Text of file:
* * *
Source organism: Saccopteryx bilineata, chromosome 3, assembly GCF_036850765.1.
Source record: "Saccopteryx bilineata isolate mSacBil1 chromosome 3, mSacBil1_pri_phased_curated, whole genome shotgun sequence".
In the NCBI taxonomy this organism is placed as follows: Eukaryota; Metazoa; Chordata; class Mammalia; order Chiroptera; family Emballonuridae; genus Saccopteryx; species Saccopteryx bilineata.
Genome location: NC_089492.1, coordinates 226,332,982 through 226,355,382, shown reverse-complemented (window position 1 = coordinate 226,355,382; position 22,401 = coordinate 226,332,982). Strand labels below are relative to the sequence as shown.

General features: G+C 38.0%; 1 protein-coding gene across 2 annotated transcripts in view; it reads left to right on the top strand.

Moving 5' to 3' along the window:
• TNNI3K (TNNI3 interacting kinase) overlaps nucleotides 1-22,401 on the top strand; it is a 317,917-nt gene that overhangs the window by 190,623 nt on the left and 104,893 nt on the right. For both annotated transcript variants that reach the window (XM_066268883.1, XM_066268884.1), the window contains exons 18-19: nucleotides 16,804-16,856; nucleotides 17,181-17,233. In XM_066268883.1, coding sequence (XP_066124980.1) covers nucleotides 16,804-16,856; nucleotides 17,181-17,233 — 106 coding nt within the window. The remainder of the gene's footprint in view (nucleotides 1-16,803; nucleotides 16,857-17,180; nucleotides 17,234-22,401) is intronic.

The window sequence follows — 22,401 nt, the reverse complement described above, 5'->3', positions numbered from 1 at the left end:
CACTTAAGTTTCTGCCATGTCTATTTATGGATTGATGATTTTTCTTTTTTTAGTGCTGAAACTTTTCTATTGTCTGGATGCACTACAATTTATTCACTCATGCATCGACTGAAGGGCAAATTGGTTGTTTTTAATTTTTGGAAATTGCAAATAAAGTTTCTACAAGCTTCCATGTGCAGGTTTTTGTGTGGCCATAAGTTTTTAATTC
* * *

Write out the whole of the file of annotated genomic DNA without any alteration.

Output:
Source organism: Saccopteryx bilineata, chromosome 3, assembly GCF_036850765.1.
Source record: "Saccopteryx bilineata isolate mSacBil1 chromosome 3, mSacBil1_pri_phased_curated, whole genome shotgun sequence".
In the NCBI taxonomy this organism is placed as follows: Eukaryota; Metazoa; Chordata; class Mammalia; order Chiroptera; family Emballonuridae; genus Saccopteryx; species Saccopteryx bilineata.
Genome location: NC_089492.1, coordinates 226,332,982 through 226,355,382, shown reverse-complemented (window position 1 = coordinate 226,355,382; position 22,401 = coordinate 226,332,982). Strand labels below are relative to the sequence as shown.

General features: G+C 38.0%; 1 protein-coding gene across 2 annotated transcripts in view; it reads left to right on the top strand.

Moving 5' to 3' along the window:
• TNNI3K (TNNI3 interacting kinase) overlaps nucleotides 1-22,401 on the top strand; it is a 317,917-nt gene that overhangs the window by 190,623 nt on the left and 104,893 nt on the right. For both annotated transcript variants that reach the window (XM_066268883.1, XM_066268884.1), the window contains exons 18-19: nucleotides 16,804-16,856; nucleotides 17,181-17,233. In XM_066268883.1, coding sequence (XP_066124980.1) covers nucleotides 16,804-16,856; nucleotides 17,181-17,233 — 106 coding nt within the window. The remainder of the gene's footprint in view (nucleotides 1-16,803; nucleotides 16,857-17,180; nucleotides 17,234-22,401) is intronic.

The window sequence follows — 22,401 nt, the reverse complement described above, 5'->3', positions numbered from 1 at the left end:
CACTTAAGTTTCTGCCATGTCTATTTATGGATTGATGATTTTTCTTTTTTTAGTGCTGAAACTTTTCTATTGTCTGGATGCACTACAATTTATTCACTCATGCATCGACTGAAGGGCAAATTGGTTGTTTTTAATTTTTGGAAATTGCAAATAAAGTTTCTACAAGCTTCCATGTGCAGGTTTTTGTGTGGCCATAAGTTTTTAATTC